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on the run

Runner shares advice with Schoharie students

Thursday, May 29, 2014
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on the run


Schoharie Elementary School physical education teacher Barb Almy, left, listens as elite distance runner Tera Moody speaks to students Wednesday morning.
Photographer: Marc Schultz
Schoharie Elementary School physical education teacher Barb Almy, left, listens as elite distance runner Tera Moody speaks to students Wednesday morning.

— A group of Schoharie Elementary School students gathered Wednesday in their small gymnasium to have a question-and-answer session with elite distance runner Tera Moody.

Barb Almy, Schoharie’s elementary gym teacher, introduced Moody to the crowd of students.

“Today you guys are lucky enough to hear from Tera Moody, an athlete who travels all over the country to compete in races with the best runners in the world. She’s going to tell us a little bit about her life and career as a runner, so sit quietly and think of some good questions to ask her later.”

The 33-year-old athlete spent almost an hour discussing running and healthy living with the fourth-, fifth-, and sixth-graders. She told the students that she sometimes runs up to 100 miles a week to stay in shape, and she always makes sure to eat a lot of fruits and vegetables to improve her performance.

Moody had originally planned to compete this weekend in Albany at the 36th annual Freihofer’s Run for Women, but may have to withdraw because of a leg injury.

Moody told the kids about her beginnings as a runner. She grew up in Illinois and began running long distance in junior high school. Given the choice between volleyball and cross-country, she chose the latter to prove that she could be a runner like her older brother.

Though she struggled at first, Moody persevered and soon fell in love with running. After attending the University of Colorado in Boulder and running for the school’s cross-country team, Moody continued to improve until she could compete at the highest level. She currently lives in Colorado, where she trains and works in real estate.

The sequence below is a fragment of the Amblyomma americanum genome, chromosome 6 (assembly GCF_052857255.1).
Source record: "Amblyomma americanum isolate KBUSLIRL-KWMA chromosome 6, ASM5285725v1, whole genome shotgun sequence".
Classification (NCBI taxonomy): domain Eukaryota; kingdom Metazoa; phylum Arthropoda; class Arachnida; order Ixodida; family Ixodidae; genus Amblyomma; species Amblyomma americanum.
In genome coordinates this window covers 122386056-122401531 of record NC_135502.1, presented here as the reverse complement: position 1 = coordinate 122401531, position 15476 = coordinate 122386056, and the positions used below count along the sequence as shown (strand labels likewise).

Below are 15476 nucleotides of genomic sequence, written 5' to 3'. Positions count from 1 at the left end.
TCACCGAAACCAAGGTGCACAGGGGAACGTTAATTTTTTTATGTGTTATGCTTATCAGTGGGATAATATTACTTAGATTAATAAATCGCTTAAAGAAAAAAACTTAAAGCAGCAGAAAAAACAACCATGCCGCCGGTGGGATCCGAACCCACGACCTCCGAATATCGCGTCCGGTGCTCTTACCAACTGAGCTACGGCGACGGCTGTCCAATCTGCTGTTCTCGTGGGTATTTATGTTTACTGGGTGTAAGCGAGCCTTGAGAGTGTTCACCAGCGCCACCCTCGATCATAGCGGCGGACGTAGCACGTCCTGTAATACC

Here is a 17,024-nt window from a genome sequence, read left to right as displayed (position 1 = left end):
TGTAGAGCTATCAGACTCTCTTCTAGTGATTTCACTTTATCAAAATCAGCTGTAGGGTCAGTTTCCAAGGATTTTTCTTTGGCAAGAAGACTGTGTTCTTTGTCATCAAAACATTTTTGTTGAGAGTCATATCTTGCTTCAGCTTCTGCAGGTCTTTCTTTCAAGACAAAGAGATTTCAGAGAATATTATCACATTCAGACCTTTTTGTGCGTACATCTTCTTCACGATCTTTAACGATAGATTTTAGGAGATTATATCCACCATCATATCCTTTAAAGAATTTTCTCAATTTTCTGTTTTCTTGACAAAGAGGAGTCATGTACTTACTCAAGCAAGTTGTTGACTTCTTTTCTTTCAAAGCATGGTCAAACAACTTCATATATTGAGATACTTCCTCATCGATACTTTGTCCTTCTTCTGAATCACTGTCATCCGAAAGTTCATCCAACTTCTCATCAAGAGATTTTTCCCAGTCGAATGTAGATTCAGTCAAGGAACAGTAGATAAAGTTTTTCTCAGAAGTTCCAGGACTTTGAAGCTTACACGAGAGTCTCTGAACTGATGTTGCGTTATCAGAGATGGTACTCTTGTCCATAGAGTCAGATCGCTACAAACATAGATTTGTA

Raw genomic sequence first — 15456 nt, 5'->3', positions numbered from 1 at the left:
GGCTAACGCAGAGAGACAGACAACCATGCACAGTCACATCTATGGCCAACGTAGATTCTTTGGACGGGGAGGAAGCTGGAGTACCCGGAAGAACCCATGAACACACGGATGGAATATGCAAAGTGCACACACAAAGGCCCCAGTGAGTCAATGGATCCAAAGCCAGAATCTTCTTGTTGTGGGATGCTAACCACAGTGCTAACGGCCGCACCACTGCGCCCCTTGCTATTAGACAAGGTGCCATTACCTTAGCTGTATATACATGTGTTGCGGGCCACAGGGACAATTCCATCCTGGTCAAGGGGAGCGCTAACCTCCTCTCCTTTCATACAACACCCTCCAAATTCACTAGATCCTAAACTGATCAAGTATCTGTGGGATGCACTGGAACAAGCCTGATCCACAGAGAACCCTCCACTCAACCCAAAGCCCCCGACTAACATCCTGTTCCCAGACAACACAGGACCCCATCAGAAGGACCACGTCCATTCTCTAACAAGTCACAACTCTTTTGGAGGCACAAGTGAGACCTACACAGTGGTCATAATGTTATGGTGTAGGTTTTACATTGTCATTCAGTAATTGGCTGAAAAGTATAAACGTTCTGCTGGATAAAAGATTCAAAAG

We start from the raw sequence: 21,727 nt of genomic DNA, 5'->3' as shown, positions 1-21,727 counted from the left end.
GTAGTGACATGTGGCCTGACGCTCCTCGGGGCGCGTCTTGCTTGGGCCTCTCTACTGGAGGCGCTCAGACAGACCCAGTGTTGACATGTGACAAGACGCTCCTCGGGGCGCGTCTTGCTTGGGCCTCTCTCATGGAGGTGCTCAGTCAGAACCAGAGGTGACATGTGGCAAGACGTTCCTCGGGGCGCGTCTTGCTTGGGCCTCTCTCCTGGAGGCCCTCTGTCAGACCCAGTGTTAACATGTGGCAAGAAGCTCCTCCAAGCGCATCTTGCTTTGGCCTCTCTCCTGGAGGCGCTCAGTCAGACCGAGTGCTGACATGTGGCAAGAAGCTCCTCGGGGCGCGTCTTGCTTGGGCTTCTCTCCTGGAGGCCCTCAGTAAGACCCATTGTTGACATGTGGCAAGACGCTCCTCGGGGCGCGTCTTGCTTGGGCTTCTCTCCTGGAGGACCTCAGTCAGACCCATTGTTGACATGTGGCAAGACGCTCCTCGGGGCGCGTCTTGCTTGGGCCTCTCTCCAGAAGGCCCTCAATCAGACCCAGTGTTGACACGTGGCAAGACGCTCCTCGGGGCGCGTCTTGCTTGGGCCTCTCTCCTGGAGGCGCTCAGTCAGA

When Moody explained to the kids that the farthest distance she runs is the 26.2-mile marathon, a collective gasp erupted from the pint-sized audience. The students looked at each other with a wide-eyed amazement. After Moody finished talking about herself, she asked the students if they had any questions for her. Thirty hands shot up almost immediately.

“Do you ever get tired when you’re running?” asked a girl in the front row.

“Of course!” said Moody, “but even though you get really tired, you just have to keep pushing, because when you finish you know you’ll be really happy and proud of yourself.”

When she revealed that she wears a size 12 sneaker, the kids erupted in a loud chatter with exclamations like “Wow!” and “Holy cow!”

The students went on to ask a range of questions, from running to Moody’s personal life, leading her to reveal that along with running, getting her pet cat is one of the best things she’s done in her life.

Without hesitation, one boy raised his hand and asked, “Do you ever take your cat out for a run?”

The crowd burst into giggles. Moody laughed and responded, “No, but I’ve never considered it. I’ll think about that next time!”

When the time came for the students to go back to class, they thanked Moody and gave her an enthusiastic round of applause. On the way out, one student said to another, “She was so cool. I don’t think I could ever run that far!”

All joking aside, Moody, who placed fifth in the Olympic marathon trials in 2008, was more than happy to share her knowledge and inspirational words with the Schoharie students.

“It doesn’t have to be running,” she said. “It can be volleyball, music, or anything you’re passionate about. You have to work hard to win, but you have to enjoy yourself too.”

 
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